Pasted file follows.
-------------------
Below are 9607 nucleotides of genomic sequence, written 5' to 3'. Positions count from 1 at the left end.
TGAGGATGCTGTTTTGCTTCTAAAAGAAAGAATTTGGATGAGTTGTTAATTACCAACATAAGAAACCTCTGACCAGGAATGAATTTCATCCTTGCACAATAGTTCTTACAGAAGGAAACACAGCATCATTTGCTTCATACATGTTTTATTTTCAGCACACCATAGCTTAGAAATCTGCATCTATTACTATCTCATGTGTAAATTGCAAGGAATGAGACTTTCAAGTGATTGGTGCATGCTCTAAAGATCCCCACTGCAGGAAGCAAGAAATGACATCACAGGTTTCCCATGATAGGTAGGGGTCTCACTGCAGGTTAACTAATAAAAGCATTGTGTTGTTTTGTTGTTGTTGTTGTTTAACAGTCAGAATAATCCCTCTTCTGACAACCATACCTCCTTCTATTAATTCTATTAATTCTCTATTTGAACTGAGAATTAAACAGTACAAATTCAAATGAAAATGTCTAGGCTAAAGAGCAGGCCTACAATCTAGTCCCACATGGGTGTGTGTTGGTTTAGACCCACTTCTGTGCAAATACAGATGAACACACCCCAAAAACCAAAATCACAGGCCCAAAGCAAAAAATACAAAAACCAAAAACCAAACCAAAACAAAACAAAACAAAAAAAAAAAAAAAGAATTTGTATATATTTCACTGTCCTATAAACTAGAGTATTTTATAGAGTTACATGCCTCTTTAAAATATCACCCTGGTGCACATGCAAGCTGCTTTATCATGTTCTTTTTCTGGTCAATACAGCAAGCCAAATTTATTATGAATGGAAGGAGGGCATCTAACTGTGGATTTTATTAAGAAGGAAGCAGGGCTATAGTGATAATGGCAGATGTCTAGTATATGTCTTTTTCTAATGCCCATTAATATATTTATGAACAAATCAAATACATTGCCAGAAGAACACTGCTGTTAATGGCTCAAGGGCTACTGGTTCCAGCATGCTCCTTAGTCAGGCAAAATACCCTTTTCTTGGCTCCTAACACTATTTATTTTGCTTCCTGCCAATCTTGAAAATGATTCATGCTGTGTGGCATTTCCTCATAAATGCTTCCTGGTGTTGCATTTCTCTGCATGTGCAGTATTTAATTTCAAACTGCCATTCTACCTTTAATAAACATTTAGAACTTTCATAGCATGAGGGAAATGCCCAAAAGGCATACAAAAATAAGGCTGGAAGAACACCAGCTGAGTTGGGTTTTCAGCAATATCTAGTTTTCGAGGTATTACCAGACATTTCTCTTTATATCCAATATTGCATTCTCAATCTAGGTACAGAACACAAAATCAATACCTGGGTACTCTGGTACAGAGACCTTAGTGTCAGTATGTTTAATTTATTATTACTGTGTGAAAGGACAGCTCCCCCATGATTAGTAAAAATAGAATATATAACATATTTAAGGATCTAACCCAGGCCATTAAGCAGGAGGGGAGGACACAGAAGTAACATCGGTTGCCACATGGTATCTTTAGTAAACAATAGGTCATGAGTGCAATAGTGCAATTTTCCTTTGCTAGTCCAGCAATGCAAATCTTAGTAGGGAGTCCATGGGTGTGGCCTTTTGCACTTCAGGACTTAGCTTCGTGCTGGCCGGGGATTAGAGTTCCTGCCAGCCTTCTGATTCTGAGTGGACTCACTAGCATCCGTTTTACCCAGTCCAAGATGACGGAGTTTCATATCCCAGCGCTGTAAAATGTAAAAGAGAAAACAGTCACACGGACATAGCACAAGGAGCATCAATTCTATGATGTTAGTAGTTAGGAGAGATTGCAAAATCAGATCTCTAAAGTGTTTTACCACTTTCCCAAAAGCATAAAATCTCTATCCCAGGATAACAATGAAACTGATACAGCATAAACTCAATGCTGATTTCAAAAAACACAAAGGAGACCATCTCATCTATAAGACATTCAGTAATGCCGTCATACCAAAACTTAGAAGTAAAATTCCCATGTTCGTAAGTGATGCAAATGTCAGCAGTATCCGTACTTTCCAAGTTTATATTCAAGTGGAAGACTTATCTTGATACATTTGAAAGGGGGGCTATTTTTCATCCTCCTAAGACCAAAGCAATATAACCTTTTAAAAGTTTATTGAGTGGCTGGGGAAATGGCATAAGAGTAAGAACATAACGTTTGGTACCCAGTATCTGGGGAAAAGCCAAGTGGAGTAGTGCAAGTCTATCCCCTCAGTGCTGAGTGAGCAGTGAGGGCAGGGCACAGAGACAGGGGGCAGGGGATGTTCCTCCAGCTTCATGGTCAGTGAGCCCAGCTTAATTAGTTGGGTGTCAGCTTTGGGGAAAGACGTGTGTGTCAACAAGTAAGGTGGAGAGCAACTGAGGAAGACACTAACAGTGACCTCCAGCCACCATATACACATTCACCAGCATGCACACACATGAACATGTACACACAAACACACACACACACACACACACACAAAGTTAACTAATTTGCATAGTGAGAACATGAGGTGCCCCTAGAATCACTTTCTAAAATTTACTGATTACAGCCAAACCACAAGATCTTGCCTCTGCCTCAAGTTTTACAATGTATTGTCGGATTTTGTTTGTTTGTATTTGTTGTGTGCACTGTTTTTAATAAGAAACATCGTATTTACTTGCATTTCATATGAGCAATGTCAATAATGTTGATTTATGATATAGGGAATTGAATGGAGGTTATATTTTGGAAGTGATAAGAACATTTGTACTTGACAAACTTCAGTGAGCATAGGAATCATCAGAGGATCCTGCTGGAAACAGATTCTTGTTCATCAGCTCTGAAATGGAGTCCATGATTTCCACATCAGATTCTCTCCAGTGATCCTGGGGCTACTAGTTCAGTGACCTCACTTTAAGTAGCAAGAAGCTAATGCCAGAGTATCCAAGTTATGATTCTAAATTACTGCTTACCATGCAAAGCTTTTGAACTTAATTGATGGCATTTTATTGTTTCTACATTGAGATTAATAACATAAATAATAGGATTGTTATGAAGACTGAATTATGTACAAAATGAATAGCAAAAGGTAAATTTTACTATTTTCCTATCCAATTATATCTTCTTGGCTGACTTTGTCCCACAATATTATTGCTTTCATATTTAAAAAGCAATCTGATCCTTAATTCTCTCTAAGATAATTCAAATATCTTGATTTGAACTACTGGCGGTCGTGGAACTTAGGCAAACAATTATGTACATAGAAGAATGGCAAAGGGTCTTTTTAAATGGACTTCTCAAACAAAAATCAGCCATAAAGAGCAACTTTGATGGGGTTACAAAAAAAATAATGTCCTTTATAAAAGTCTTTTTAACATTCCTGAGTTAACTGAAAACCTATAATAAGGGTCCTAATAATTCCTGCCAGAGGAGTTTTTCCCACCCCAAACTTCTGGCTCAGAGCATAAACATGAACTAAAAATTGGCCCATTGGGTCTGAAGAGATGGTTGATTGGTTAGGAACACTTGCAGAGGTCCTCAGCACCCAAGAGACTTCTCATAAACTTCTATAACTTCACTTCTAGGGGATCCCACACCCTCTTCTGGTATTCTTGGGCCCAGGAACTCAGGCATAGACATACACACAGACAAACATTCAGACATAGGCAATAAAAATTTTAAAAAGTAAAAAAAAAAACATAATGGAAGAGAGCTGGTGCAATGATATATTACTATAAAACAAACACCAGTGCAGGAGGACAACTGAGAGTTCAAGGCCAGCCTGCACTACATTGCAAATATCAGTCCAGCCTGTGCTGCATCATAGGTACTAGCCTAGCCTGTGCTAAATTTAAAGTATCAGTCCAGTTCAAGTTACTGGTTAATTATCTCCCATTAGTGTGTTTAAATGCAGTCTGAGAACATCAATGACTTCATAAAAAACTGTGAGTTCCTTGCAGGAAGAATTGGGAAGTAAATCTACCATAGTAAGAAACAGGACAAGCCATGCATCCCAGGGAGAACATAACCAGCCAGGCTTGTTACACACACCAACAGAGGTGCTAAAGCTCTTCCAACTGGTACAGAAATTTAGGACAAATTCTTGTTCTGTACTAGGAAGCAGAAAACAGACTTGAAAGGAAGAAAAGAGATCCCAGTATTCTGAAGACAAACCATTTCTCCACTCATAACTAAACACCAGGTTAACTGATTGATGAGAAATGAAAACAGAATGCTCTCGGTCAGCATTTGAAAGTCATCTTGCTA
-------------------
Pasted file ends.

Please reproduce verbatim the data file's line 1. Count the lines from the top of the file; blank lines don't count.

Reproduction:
Below are 9607 nucleotides of genomic sequence, written 5' to 3'. Positions count from 1 at the left end.